"Technically, we don't need air at all," Laserbeak put in. "Especially the long range exploration classes. It's just easier if we have something to work our vents and fans with. Internal temperature control is a lot more important if you don't have an atmosphere to draw on."

Verity pointed her finger at Laserbeak. "Yeah, see, that's not reassuring. I just want to know that you've put some thought into this and I'm not going to die because I put on my helmet, okay? A little bit of actual reassurance would be nice."

"You're not going to die because you put on your helmet, obviously," Buzzsaw said. Ey poked it with an extended feeler. "It's not as though you humans don't have the basics of rebreather technology. I just put a Nebulan spin on it."

"Huh." Verity wasn't entirely convinced, but rebreather rang a faint bell, and she could always go hunting on the internet later. Either that or she could ask again when Buzzsaw continued eir lessons on Cybertronian anatomy; ey'd begun, to the immense amusement of the others, loudly claiming that Verity needed to earn her keep somehow, though ey hadn't let her actually do anything yet besides stare at datapads.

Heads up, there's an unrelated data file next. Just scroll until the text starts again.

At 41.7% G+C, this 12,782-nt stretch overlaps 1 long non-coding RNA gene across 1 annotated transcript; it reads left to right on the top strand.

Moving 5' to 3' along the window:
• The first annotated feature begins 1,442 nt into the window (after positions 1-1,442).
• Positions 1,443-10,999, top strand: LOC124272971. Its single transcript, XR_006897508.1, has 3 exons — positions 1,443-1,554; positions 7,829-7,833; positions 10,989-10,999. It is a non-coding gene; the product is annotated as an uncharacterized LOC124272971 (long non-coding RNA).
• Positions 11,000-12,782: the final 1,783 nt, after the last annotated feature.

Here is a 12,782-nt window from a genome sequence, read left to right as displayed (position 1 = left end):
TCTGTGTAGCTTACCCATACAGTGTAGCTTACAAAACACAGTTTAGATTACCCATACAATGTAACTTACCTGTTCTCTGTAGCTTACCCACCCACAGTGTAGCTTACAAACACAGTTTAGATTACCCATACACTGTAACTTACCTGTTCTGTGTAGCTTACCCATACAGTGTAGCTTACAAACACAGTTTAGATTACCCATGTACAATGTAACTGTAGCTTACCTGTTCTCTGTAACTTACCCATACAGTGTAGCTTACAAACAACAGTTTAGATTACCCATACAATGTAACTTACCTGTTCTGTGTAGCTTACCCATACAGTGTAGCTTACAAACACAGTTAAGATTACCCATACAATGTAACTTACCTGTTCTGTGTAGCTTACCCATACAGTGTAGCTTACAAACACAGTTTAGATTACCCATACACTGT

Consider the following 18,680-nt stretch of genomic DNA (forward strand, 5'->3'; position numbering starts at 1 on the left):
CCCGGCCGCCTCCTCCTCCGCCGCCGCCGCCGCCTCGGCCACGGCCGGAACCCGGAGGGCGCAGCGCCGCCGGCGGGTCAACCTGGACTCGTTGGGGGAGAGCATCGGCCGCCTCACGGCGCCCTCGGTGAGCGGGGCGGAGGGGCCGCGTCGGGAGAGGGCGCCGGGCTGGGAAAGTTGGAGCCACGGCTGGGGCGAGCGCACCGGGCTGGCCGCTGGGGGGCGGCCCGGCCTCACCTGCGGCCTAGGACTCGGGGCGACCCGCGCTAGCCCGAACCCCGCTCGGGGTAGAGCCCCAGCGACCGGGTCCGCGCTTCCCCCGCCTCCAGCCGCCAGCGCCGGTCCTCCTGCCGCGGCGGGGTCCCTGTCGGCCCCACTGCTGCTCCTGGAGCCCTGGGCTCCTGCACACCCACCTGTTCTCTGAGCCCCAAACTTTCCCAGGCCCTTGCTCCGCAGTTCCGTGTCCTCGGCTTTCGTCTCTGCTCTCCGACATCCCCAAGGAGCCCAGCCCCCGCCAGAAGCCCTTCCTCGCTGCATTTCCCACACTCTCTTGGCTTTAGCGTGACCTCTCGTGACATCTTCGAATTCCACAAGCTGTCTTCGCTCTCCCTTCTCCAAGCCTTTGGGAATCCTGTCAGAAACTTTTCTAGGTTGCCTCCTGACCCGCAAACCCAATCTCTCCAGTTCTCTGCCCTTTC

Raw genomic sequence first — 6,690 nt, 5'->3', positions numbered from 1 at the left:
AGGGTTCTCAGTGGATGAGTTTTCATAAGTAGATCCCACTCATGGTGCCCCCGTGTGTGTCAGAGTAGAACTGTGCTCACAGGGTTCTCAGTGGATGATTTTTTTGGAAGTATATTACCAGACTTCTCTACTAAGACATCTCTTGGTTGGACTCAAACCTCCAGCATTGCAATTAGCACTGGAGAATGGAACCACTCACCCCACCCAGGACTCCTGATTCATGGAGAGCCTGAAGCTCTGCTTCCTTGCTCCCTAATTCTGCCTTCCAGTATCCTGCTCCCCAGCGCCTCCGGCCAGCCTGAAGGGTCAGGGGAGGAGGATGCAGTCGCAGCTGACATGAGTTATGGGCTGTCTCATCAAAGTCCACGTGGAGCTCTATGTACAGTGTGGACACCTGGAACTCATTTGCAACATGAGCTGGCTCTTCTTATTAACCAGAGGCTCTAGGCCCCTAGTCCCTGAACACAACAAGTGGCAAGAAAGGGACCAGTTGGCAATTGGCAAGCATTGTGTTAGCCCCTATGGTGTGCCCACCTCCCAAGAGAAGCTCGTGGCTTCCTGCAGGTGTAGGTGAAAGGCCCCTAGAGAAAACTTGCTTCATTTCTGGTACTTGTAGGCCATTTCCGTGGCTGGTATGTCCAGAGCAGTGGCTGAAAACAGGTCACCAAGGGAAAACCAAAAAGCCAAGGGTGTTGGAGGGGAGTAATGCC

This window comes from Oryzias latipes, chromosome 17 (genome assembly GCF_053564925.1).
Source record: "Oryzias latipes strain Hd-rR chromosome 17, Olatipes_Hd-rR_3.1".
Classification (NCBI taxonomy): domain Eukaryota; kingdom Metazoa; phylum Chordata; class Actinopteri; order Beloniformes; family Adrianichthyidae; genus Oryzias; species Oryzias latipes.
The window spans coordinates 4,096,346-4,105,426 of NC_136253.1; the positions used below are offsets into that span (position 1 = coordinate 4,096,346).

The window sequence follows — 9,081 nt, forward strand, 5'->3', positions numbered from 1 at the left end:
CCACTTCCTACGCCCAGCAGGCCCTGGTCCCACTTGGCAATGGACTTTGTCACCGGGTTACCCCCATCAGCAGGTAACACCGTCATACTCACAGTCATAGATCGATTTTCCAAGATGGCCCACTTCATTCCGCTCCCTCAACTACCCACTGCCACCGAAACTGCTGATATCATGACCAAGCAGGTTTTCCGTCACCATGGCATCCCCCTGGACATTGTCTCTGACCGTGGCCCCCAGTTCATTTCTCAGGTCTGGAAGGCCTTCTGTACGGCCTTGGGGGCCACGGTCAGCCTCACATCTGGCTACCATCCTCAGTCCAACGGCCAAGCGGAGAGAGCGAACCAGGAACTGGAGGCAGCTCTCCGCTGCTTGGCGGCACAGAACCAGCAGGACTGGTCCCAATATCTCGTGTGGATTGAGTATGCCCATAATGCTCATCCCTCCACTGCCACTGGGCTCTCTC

The door opened, and Soundwave stepped inside. He didn't look worried, but then, he never did. He had a mask over his face and no eyes; how could he possibly look worried? But Laserbeak and Buzzsaw immediately flew up to perch on his shoulders, cooing and pressing the flat tops of their heads against the side of Soundwave's head and neck.

Verity averted her eyes.

"Soundwave—" Soundwave started, in clear English, then stopped and said more haltingly, "I must give formal announcement of intent to my Cassettes and sparkmates. I intend to pursue courtship with Prowl."

"Who didn't see that coming," Frenzy muttered.

Verity frowned, wondering if she had misunderstood. They were all speaking in English, for her benefit, but the words sounded strange. What did courtship even mean to giant alien robots if it wasn't some archaic term for trying to date someone? Was this like the word Cassettes all over again? Soundwave already had three lovers, which, okay, was weird enough given that they all looked the size and shape of housepets compared to him, and Verity was pretty sure he hadn't called them all together just to break up with them.